Two overdose prevention sites will be up and running in Kelowna by the end of this week.
As part of the province-wide effort to reduce the number of people dying of drug overdoses, Interior Health will be implementing overdose prevention sites at Living Positive Resource Centre and the recently vacated, former Kelowna Health Centre site. Staff at all sites will be equipped with naloxone and have the appropriate training for overdose response.
“In the wake of a spike in overdose-related 911 calls, and in light of the current cold snap across the province, health authorities are moving quickly to set up overdose prevention sites in communities where a significant number of people have been suffering overdoses,” said Health Minister Terry Lake.
“We needed to act quickly with this emergency measure to help save people’s lives, which is our foremost concern as we continue our work to combat the overdose crisis.”
The opening of overdose prevention sites is supported by a ministerial order issued on Dec. 9 under the Emergency Health Services Act and Health Authorities Act. The order directs that health authorities establish overdose prevention sites based on the advice of the Provincial Health Officer in locations of very high risk during the public health emergency declared under B.C.’s Public Health Act in April, 2016.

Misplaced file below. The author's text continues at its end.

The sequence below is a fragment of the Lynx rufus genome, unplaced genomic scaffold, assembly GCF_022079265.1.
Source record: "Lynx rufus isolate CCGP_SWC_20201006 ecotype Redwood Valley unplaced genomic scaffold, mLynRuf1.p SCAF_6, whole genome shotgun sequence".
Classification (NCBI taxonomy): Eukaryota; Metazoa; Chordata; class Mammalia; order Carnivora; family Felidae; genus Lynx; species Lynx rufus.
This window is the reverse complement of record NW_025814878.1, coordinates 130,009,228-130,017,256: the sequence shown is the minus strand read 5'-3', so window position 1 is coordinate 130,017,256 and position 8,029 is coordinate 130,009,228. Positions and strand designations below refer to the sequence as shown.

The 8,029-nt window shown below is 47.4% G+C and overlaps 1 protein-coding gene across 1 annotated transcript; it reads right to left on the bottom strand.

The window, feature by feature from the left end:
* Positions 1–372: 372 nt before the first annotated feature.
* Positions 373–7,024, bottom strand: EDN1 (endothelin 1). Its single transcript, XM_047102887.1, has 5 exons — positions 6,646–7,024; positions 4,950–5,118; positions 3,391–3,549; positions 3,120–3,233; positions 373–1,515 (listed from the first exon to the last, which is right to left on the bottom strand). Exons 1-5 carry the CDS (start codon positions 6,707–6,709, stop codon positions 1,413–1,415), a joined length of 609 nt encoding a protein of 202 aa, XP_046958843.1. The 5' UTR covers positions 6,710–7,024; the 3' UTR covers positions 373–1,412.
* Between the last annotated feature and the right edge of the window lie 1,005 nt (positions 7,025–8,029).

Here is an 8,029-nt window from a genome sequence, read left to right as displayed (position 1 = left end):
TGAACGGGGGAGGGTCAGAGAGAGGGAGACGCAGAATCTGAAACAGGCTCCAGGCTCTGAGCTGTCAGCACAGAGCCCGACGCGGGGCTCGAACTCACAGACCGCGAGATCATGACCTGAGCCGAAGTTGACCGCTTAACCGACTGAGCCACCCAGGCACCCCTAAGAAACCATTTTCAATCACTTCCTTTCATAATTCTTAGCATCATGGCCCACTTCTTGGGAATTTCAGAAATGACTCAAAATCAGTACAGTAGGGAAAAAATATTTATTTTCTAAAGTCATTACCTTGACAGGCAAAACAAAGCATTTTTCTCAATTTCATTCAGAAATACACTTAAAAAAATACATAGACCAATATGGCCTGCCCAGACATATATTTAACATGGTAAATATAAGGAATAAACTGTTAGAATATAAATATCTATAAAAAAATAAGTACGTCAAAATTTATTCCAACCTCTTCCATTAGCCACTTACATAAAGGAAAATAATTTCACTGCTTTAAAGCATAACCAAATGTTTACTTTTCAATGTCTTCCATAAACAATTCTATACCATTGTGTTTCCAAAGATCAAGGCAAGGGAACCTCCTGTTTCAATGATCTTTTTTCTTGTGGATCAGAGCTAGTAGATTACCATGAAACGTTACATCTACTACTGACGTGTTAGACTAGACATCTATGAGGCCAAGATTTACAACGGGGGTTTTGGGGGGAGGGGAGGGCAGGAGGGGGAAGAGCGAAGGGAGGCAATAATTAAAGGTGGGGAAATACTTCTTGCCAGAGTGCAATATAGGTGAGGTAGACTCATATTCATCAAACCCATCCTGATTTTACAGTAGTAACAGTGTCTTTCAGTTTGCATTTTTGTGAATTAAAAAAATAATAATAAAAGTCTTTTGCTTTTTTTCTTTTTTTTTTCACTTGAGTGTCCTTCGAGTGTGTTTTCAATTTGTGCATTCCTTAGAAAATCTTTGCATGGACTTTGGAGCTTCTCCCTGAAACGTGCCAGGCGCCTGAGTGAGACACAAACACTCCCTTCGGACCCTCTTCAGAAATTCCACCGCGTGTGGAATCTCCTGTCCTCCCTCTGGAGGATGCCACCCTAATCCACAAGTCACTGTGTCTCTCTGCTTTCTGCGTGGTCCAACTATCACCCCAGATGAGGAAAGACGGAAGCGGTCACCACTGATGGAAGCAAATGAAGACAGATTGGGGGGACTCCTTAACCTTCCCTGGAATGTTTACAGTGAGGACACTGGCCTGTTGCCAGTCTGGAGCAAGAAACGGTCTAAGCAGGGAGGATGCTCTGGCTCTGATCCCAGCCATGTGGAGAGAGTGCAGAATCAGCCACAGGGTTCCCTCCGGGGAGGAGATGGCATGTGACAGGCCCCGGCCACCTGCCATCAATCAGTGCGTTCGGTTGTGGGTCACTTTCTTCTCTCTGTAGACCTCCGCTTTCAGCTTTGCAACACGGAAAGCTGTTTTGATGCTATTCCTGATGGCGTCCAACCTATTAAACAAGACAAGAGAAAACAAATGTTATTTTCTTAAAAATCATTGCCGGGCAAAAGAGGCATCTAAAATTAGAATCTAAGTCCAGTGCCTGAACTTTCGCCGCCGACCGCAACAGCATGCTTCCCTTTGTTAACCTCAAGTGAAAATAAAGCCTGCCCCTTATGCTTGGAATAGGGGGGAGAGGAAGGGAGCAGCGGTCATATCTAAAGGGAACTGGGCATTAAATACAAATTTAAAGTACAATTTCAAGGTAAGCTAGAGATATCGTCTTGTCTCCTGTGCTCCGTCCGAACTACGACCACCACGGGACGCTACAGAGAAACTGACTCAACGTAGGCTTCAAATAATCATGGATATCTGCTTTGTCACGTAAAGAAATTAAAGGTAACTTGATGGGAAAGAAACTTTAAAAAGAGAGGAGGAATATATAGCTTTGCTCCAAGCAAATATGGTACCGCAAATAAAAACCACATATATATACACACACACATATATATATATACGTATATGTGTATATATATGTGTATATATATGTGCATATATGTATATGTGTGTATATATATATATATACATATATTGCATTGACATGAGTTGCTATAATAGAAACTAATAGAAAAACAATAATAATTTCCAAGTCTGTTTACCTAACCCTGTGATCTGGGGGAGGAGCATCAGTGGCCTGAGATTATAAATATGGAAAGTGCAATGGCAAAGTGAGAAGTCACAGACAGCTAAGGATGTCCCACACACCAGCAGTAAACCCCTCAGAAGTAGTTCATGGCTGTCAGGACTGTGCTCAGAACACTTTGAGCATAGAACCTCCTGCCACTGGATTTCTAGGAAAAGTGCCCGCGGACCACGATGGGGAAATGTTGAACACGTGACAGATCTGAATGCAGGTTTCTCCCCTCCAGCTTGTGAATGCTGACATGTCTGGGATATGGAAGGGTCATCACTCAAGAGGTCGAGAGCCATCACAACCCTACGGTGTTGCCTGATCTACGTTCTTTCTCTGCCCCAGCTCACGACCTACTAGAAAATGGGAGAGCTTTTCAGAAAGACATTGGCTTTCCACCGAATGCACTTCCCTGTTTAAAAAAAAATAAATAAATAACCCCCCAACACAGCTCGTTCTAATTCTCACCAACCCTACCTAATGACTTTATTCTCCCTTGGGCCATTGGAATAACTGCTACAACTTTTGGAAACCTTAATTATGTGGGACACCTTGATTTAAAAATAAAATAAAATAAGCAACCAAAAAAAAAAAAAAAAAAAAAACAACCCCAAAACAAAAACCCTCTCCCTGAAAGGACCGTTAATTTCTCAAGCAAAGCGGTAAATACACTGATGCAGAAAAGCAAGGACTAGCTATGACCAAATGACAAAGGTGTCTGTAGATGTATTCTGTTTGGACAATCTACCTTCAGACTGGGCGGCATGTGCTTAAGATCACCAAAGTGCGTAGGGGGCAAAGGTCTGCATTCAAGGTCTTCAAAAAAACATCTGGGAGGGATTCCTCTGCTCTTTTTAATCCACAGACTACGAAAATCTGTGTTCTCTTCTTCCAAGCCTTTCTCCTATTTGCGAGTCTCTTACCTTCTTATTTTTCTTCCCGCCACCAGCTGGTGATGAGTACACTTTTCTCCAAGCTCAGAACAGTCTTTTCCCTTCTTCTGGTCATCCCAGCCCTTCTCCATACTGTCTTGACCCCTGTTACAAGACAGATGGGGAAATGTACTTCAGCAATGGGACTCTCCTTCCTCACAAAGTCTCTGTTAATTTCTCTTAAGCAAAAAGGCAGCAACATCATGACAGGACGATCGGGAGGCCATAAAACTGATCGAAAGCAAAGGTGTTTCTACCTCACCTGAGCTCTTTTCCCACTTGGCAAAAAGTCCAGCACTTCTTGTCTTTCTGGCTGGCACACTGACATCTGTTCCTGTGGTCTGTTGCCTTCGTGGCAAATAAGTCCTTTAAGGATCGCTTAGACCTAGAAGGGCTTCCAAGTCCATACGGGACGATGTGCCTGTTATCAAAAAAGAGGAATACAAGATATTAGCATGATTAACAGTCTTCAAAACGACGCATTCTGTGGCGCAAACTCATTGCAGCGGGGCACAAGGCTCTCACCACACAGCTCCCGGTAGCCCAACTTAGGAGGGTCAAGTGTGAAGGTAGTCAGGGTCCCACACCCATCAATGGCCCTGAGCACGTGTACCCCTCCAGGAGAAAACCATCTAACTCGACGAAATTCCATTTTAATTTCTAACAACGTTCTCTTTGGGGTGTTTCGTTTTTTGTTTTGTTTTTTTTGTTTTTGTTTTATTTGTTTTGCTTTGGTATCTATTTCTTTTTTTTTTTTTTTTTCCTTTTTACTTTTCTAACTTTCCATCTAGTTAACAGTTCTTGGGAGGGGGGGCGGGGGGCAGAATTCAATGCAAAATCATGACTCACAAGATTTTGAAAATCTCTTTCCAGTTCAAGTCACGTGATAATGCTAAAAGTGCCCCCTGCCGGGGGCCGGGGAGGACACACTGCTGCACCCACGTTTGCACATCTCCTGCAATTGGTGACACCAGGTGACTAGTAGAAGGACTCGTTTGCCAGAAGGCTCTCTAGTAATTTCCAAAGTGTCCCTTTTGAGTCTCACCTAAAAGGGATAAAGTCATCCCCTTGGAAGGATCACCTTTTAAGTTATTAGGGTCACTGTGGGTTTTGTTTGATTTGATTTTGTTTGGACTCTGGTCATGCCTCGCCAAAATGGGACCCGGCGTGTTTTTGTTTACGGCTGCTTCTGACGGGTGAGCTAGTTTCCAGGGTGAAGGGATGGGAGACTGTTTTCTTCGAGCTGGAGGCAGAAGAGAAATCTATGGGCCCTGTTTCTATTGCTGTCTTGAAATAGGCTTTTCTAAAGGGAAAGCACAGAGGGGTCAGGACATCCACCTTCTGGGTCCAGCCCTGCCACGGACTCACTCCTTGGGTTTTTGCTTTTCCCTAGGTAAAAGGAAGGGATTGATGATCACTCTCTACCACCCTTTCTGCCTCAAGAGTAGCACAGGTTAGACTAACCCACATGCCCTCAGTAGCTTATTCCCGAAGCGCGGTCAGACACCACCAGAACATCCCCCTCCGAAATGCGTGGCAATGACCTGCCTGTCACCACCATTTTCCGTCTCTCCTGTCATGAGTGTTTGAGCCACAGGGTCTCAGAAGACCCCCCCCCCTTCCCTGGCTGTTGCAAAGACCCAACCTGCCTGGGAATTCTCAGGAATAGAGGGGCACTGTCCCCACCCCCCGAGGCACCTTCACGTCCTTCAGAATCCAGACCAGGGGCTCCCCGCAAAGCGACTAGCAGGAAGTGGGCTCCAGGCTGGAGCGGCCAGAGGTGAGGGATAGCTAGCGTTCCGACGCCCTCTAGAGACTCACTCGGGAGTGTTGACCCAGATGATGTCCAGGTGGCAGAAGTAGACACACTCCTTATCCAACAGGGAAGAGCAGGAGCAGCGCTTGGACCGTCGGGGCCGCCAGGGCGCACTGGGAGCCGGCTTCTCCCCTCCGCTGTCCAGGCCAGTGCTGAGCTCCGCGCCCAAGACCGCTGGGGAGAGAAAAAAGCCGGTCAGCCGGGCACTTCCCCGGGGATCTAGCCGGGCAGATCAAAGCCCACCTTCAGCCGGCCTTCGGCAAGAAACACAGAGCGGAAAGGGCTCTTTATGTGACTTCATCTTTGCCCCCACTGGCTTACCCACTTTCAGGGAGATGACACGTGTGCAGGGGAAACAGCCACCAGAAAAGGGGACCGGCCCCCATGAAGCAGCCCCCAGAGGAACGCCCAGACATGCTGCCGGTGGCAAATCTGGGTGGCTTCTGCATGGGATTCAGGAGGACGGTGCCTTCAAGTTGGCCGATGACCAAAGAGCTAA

“IH continues to see dramatic increases in both fatal and non-fatal overdose events, and we need to ensure people are safe right now. These overdose prevention sites can help provide increased clinical support and save lives.” said Chief Medical Health Officer Dr. Trevor Corneil.
“While Kamloops and Kelowna have the highest number of overdose deaths, we recognize overdoses are on the rise in communities across Interior Health. Therefore, we will continue to closely monitor other hot spots or areas of concern.”
Unlike supervised consumption services, which offer a range of prevention, harm reduction and other health services such as addictions care, the purpose of overdose prevention sites is to increase the likelihood trained staff are able to intervene with naloxone and breathing support when an overdose occurs, and prevent catastrophic brain injury and death.
Health authorities continue their work to apply for permanent supervised consumption services, which will have supervision services integrated and embedded with other health and social services, including mental health and substance use services and referrals and peer support.
The Kamloops and Kelowna overdose prevention sites, as well as sites in Vancouver, Surrey, Victoria, and Prince George, are the provincial government’s latest steps in response to the opioid overdose crisis.
In July 2016, Premier Christy Clark appointed a Joint Task Force on Overdose Response to provide expert leadership and advice to the Province on additional actions to prevent and respond to overdoses in B.C.
As part of the response, law enforcement is working at all levels of government to intercept and block the supply of toxic drugs, and health officials are working to address the immediate and longer-term health needs.
To that end, B.C. is expanding access to life-saving naloxone, supervised consumption services, and opioid addiction treatment medications and services, as well as improving the effectiveness of addiction treatment and access to appropriate substance use supports.